New Report & Ad: Public Places at Heart of Fight for LGBT Equality

New report and ad shows patchworks of nondiscrimination protections in public accommodations put LGBT people at risk

(Denver, January 16, 2018)-The U.S. Supreme Court is preparing to issue a ruling in Masterpiece Cakeshop v. Colorado Civil Rights Commission, a case involving a business asking the Court for a Constitutional right to refuse service to lesbian, gay, bisexual, and transgender (LGBT) people. The central issue in this case is about public accommodations-places of business, public transit, taxi cabs, restaurants-and whether or not they can turn customers away just because of who they are or whom they love.

Today, the Movement Advancement Project (MAP) launched a new report, LGBT Policy Spotlight: Public Accommodations Nondiscrimination Laws, that provides a comprehensive overview of the patchwork of federal, state, and local protections against discrimination in public spaces. The report is released in partnership with the Equality Federation Institute, Freedom for All Americans, and the National Center for Transgender Equality.

To accompany the report, MAP's latest ad, "Movie Theater," depicts how transgender people can experience harassment, discrimination and denial of equal treatment in places of public accommodation. View the ad at .

"This report highlights what is at stake in our courts, at the ballot, and in our legislatures: basic human dignity. The very ability of LGBT people to be in public and participate fully in everyday life is under coordinated attack," said Ineke Mushovic, MAP executive director. "From bathroom bans to ballot measures aimed at stripping away nondiscrimination protections for LGBT people, it's shameful that we are still debating whether it should be legal to discriminate against someone or turn them away from a business simply because of who they are."

Despite these efforts, several states, including New Hampshire and Wisconsin, are considering legislation to expand nondiscrimination protections to include transgender people, and cities in many states are working to pass local ordinances that would protect LGBT people in public spaces.

"Securing comprehensive public accommodations protections is a critical component of winning full LGBTQ equality in America," said Masen Davis , CEO of Freedom for All Americans, the campaign to secure LGBTQ nondiscrimination protections nationwide. "Passing laws that prohibit discrimination in public places because of who they are, or who they love, allows LGBTQ people to go about their daily lives with comfort and security, and to be their most authentic selves. Like anyone else, LGBTQ people must access places of public accommodation-such as shopping malls, restaurants, hotels, and doctors' offices-to take care of themselves and their loved ones. This important resource demonstrates what's at stake when cities and states permit discrimination at the most fundamental level."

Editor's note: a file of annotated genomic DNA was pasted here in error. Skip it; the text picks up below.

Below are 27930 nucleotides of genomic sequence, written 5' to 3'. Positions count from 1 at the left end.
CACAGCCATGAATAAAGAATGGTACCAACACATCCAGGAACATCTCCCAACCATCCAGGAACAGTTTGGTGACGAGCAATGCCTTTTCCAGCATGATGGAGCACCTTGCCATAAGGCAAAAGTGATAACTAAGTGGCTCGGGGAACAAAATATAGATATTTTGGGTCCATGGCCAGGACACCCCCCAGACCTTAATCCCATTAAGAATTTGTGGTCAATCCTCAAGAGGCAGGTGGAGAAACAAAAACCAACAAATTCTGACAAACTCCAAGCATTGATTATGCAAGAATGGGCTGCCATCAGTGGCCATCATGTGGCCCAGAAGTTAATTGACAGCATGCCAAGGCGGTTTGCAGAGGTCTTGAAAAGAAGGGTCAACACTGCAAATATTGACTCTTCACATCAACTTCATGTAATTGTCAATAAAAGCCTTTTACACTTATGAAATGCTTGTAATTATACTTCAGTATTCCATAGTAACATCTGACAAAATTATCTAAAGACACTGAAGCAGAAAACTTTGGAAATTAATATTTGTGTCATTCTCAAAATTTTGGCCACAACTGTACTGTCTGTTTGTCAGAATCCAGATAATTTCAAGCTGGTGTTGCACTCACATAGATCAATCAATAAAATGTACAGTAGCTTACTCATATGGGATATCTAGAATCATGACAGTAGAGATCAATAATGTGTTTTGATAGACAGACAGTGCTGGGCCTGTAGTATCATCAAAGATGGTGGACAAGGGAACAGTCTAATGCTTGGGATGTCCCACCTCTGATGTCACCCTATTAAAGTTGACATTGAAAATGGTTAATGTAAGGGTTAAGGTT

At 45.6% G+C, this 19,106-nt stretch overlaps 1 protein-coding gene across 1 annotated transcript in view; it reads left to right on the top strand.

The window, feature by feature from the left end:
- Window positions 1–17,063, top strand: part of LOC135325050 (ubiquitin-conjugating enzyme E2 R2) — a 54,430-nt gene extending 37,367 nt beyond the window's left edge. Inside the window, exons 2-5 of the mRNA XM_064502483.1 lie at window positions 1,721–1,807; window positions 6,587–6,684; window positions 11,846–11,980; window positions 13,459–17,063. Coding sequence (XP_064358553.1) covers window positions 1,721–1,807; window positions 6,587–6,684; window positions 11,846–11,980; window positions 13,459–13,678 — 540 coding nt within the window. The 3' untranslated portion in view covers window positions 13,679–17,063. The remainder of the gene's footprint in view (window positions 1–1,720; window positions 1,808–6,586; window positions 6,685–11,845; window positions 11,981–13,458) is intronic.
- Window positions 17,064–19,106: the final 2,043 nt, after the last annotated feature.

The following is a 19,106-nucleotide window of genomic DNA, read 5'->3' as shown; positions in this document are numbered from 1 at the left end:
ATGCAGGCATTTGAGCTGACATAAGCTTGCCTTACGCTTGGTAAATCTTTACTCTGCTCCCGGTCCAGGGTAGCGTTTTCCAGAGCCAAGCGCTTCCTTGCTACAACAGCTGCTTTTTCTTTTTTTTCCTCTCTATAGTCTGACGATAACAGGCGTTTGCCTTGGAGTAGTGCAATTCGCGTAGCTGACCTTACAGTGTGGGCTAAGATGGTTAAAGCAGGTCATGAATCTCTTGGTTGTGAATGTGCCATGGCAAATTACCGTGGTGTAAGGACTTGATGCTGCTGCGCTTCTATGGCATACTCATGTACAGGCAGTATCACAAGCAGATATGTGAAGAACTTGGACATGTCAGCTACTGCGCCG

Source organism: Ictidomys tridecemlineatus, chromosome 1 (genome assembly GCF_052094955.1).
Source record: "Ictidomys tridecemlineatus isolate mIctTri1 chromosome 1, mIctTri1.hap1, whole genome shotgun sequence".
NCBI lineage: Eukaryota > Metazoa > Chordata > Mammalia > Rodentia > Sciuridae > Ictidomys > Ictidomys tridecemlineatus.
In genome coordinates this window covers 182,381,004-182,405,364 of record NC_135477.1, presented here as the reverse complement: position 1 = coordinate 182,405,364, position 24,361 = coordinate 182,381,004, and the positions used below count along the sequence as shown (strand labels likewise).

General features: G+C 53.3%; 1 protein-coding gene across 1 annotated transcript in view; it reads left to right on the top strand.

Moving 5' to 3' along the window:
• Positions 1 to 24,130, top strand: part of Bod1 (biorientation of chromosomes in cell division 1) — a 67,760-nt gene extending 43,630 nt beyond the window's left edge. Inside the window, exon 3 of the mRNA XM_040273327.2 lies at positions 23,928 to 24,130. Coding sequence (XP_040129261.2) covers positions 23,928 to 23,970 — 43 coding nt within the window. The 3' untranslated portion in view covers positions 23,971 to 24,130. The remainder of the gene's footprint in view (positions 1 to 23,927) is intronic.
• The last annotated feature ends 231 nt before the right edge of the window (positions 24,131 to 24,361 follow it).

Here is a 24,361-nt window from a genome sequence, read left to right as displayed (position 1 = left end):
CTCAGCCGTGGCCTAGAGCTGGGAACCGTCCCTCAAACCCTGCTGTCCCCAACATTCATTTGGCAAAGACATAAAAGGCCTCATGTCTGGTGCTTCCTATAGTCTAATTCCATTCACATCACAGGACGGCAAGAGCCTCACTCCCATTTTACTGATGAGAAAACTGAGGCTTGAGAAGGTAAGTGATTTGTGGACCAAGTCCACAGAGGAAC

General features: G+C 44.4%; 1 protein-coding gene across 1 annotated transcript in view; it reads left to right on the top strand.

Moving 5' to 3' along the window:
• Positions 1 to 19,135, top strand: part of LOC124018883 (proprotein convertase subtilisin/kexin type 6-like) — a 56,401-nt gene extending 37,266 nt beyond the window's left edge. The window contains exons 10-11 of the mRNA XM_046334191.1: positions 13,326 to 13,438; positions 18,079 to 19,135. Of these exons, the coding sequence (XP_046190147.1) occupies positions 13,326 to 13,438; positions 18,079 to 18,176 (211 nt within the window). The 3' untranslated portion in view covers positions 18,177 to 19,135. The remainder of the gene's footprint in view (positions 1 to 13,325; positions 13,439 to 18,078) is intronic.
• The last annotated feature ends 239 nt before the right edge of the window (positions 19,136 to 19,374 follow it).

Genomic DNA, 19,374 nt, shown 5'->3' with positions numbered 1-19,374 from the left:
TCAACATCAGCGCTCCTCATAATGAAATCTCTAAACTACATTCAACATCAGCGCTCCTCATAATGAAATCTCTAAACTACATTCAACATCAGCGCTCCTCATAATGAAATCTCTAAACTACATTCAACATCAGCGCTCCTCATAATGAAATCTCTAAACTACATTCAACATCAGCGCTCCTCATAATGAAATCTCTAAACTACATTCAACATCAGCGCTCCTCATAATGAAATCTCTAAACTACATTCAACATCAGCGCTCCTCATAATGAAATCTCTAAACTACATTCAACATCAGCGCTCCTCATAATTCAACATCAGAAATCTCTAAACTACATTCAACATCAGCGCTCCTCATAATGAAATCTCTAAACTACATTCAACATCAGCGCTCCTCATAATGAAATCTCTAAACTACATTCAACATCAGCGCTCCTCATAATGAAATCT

"Most people take for granted that they can use the same businesses and services as other people without fear of being turned away or mistreated for who they are, whether for day-to-day needs like going to the store, or for life-saving services like accessing a domestic violence shelter. For many transgender people, however, these kinds of public accommodations can be sites of routine discrimination, humiliation, and even violence. Those high rates of discrimination-including denial of treatment, harassment, and physical assault-were reflected in 2015 U.S. Transgender Survey , a study of nearly 28,000 transgender adults. When places of public accommodation are free to discriminate against transgender people, entire transgender communities are given a clear and painful message that they are not welcome to take part in public life. LGBT Policy Spotlight: Public Accommodations Nondiscrimination Laws highlights the real dangers of anti-LGBTQ discrimination in public accommodations, and the real need for laws that protect everyone from mistreatment in these settings."

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